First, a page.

We’ve all been in the situation where we’ve strained a muscle where it’s put us out of action for periods of time. This blog looks at what goes on internally with how exactly the body heals damaged muscle tissue.


A muscle strain occurs through damage to the muscle fibres, which make up the length of the muscle, overstretch and tear causing pain at rest or on movement, swelling, bruising and inflammation resulting in the inability to use that muscle. This can occur anywhere on the muscle whether it’s at the muscle tendons (the thicker part at the ends of the muscle where it attaches to bone) or to the muscle belly (the central ‘meaty’ part of the muscle).  For more on muscle strains click here.

So what exactly goes on during the recovery processes? Lets get sciencey and discuss the 4 phases of tissue healing, which are: 
–       Bleeding
–       Inflammation
–       Proliferation
–       Remodelling



This occurs immediately after sustaining the injury and is really brief, however the bleeding does depend on which structures have been damaged. Vascular tissue, such as muscle, will bleed for longer than other tissues such as ligaments in relation to volume and duration. The vascular tissue bleeding will usually last between 4-6 hours unless complications arise from affected structures surrounding the tear.


Following the bleeding comes the inflammation to the site that is the redness, swelling and heat we see when someone goes down from this type of injury, which is vital to the tissue repair process. Inflammation to the area can also be exacerbated by other contributing factors such as overuse injuries, joint dysfunction or nerve entrapment. The inflammatory phase has a fast onset of a few hours (just as the tissue bleeding phase finishes) and continues up to 3 days as it gradually reduces after a couple of weeks.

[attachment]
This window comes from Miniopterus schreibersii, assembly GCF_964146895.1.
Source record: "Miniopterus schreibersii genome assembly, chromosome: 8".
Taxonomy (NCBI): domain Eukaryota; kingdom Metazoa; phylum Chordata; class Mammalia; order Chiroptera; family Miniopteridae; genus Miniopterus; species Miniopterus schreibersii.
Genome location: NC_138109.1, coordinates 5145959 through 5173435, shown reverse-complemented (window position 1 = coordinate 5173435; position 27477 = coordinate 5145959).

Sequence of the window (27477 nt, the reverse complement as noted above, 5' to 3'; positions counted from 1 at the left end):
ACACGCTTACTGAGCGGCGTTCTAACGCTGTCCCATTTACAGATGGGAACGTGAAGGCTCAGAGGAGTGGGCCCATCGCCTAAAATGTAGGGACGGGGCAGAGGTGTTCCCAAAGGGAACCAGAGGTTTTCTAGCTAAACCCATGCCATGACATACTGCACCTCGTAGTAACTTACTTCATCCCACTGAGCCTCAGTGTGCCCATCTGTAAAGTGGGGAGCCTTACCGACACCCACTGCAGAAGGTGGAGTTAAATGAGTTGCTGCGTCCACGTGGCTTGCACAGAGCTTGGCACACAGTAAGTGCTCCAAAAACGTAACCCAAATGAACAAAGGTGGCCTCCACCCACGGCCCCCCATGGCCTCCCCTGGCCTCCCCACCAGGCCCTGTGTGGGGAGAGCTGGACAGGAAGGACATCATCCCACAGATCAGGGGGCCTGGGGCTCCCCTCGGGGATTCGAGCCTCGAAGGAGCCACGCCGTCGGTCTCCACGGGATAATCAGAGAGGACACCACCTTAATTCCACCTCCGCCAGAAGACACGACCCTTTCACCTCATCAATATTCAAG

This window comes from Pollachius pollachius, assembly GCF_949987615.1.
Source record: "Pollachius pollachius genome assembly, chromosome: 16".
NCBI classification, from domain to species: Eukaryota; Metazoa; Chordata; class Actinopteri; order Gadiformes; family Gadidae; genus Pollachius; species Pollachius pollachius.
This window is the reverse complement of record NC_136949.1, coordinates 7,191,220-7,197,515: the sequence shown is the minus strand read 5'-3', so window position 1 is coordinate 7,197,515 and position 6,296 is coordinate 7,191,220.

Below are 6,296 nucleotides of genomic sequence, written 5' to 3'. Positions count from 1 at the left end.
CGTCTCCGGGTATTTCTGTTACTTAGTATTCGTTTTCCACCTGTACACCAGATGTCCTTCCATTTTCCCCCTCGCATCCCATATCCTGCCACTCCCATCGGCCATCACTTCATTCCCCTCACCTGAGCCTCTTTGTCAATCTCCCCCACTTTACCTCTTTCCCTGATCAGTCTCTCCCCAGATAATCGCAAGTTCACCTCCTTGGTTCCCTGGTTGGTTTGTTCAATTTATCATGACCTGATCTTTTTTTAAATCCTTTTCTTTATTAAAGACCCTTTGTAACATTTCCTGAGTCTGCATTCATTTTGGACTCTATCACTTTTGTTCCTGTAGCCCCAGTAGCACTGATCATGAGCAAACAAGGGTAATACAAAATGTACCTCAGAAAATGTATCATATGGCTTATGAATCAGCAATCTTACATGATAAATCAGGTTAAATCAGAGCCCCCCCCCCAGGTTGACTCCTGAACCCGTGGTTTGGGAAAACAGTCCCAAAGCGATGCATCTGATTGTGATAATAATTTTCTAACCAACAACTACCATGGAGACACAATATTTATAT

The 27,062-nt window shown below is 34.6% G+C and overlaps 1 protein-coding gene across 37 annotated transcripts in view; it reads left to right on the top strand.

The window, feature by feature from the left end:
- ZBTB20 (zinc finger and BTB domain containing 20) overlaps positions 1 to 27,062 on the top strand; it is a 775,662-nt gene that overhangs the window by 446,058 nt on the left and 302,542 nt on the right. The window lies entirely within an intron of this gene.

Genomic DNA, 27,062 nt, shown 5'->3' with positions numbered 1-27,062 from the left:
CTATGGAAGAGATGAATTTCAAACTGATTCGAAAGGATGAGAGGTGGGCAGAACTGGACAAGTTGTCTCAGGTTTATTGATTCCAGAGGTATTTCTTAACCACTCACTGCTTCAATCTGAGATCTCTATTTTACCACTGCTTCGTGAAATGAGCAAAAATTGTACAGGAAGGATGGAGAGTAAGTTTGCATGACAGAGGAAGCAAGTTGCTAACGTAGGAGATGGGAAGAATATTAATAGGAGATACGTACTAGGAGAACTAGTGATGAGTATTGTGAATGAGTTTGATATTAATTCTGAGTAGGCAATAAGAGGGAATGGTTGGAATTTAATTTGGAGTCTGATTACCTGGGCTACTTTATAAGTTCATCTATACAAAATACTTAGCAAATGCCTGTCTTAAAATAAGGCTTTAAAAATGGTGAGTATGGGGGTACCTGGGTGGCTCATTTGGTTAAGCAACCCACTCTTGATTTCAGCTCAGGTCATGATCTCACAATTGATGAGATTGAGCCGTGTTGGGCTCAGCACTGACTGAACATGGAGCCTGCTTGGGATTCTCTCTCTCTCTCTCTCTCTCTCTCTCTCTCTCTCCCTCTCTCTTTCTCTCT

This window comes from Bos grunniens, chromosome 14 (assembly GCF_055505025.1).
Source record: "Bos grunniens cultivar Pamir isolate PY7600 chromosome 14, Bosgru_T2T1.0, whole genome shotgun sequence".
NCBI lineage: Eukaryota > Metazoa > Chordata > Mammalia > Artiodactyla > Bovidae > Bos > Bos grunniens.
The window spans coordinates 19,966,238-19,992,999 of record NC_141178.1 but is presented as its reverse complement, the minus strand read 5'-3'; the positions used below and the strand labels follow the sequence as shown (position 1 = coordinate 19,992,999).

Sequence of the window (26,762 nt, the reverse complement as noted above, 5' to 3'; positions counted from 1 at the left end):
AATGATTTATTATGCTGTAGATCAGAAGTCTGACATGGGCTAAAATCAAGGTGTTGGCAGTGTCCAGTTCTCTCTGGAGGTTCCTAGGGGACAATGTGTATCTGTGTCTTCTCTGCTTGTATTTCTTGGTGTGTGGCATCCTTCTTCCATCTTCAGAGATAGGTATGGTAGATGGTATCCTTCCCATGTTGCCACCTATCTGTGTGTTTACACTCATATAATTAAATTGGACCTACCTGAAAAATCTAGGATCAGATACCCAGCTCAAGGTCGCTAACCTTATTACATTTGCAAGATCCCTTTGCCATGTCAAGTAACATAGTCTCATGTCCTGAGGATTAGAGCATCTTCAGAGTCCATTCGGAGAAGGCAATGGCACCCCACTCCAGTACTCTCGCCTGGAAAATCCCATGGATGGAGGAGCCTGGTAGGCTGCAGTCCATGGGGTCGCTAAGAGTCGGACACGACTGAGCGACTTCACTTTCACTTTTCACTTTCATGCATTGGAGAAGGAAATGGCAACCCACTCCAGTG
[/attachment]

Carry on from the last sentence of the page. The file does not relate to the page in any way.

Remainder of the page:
This phase is where tissue regeneration begins, involving the body’s natural repair material, which is collagen for muscle strains also known as scar tissue. This phase occurs between 24 and 48 hours of the injury and concludes roughly after 3 weeks. Between the start and the end of the proliferation phase is where the high majority of scar tissue is produced and the final product of scarring continues until a matter of months from the injury.



Lastly the remodelling phase begins at the peak of the proliferation phase (when majority of collagen fibres/scar tissue is formed) around weeks 2-3 but can also start earlier. It’s really important to get treatment at this stage, as the scar tissue is eventually able to perform as perfectly working, quality muscle tissue. Once the recovery stages is complete, the damaged tissue in severe strains is left with a neat and perfectly functional scar capable of being put under load or stretched as normal muscle tissue would.

If you have sustained a muscle strain, it’s best to get it assessed my one of the physiotherapists. This will determine the severity of the strain through muscle testing, treatment to assist in speeding up the recovery time to promote the proliferation phase and especially the remodelling phase; and to be educated through what you can and cannot do through the stages of muscle recovery.



  • Electrotherapy on the web

  • Brukner, P., & Khan, K. (2006). Clinical Sports Medicine. McGraw Hill.

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